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Coldwater shrimp producers see bright spot in UK market

With long-term demand challenges in key European markets and an erratic supply, the coldwater sector hopes for some much-needed stability.

UK imports of coldwater shrimp are on the rise again, albeit slowly, and industry players hope supply stability will help keep the trend moving.

Norwegian coldwater shrimp producer Stella Polaris Norway CEO Christian Nordahl told IntraFish that, as of now, the picture is bright.

“Demand is in general looking quite good since markets seems to be in good condition,” Nordahl said. “The final Brexit outcome has been an exhausting issue to plan and follow, but so far, is not creating any real difficulties, though the conclusion is not yet set.”

The sales value of coldwater shrimp fell in the UK retail market by 2.1 percent to £163 million (€189.3 million/$212.1 million) in the past 52-week period to March 23, according to Nielsen stats.

Despite being the seventh-most popular species in the market, volumes sold also decreased 6.1 percent to 11,845 metric tons during the period.

According to UK Sea Fish Industry Authority (Seafish) Analyst Suzi Pegg, the species is mostly bought by older and more affluent couples. However, sales went down as prices jumped 4.2 percent to average at £13.77 (€16/$17.90) per kilogram.

Prices and demand for the species fluctuate since supply is inconsistent, and especially since Canada, one of the main suppliers, has reduced harvests and quotas.

Prices, however, are expected to stabalize throughout this harvest season, especially with the Barents Sea supply strong, Denmark-based GEMBA Seafood's Jens Henrik Møller said.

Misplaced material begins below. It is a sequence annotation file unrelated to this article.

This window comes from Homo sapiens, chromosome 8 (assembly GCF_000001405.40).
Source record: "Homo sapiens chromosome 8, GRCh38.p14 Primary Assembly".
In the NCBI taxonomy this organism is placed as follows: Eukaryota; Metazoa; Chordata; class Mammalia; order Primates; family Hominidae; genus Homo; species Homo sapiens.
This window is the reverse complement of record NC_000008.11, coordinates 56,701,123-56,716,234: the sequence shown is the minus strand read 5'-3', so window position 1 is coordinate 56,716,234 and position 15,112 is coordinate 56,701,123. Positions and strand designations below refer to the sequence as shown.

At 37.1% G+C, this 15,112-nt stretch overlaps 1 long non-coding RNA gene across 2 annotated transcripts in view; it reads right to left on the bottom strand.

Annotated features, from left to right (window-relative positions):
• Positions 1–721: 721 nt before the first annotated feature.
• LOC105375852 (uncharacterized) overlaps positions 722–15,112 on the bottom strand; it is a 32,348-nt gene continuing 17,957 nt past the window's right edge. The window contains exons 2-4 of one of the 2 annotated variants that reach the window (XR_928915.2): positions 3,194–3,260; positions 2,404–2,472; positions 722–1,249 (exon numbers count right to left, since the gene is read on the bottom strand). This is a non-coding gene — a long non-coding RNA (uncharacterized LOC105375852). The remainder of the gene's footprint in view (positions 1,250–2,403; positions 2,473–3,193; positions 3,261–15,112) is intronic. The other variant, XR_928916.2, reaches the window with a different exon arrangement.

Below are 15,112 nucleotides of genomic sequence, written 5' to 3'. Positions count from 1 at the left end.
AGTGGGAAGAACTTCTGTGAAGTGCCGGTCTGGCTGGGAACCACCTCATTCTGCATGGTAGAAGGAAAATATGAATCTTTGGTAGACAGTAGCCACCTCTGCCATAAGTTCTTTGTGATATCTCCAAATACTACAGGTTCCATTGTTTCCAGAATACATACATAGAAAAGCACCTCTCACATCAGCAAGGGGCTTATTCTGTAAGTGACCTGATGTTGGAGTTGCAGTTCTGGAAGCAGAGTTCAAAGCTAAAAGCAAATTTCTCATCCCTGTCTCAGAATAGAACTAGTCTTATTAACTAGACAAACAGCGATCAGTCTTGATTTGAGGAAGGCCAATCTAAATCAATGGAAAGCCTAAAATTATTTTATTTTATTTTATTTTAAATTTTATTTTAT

“There might be a slightly downward tendency in the coming month, but the situation is not dramatic,” Moller told IntraFish.

According to Norwegian seafood sales organization Raskfisklaget Marketing Manager Tor-Edgar Ripman, statistics show a strong increase in volumes exported towards the United Kingdom, especially since production from Barents Sea has recovered. The increase could substitute offset the shortfall from Canda following the quota reduction last year, which is expected to persist through this year as well.

New markets, new formats

Scott Nichols, the CEO at Canada-based coldwater supplier M.V. Osprey, told IntraFish he's optimistic about the European market strengthening as the year goes on, but for him and other coldwater suppliers China is becoming an increasingly important market.

"The first quarter is always a challenge in China, our main market, but we expect things to improve in the remaining three quarters this year,” he said.

Companies such as Royal Greenland and Stella Polaris are pushing more into China as well.

“For cooked and peeled, we have some small markets in Asia,” Nordahl said. “As the demand trend for convenience and naturally sourced products rises, we also see an opportunity for our cooked and peeled coldwater prawns in this part of the world.”

In opening up the UK market, a big challenge -- one that has persisted for years -- is how coldwater can emulate or compete with warmwater shrimp.

“We must be more clever and able to differentiate between warm and coldwater qualities,” Nordahl said. “We often talk about the competition from the warmwater shrimps’ sector, but honestly, they seem to be clever in terms of product innovations and new ways of using the species, whereas we are a bit stuck in the more traditional consumer patterns and should do more to be part of the new trends.”

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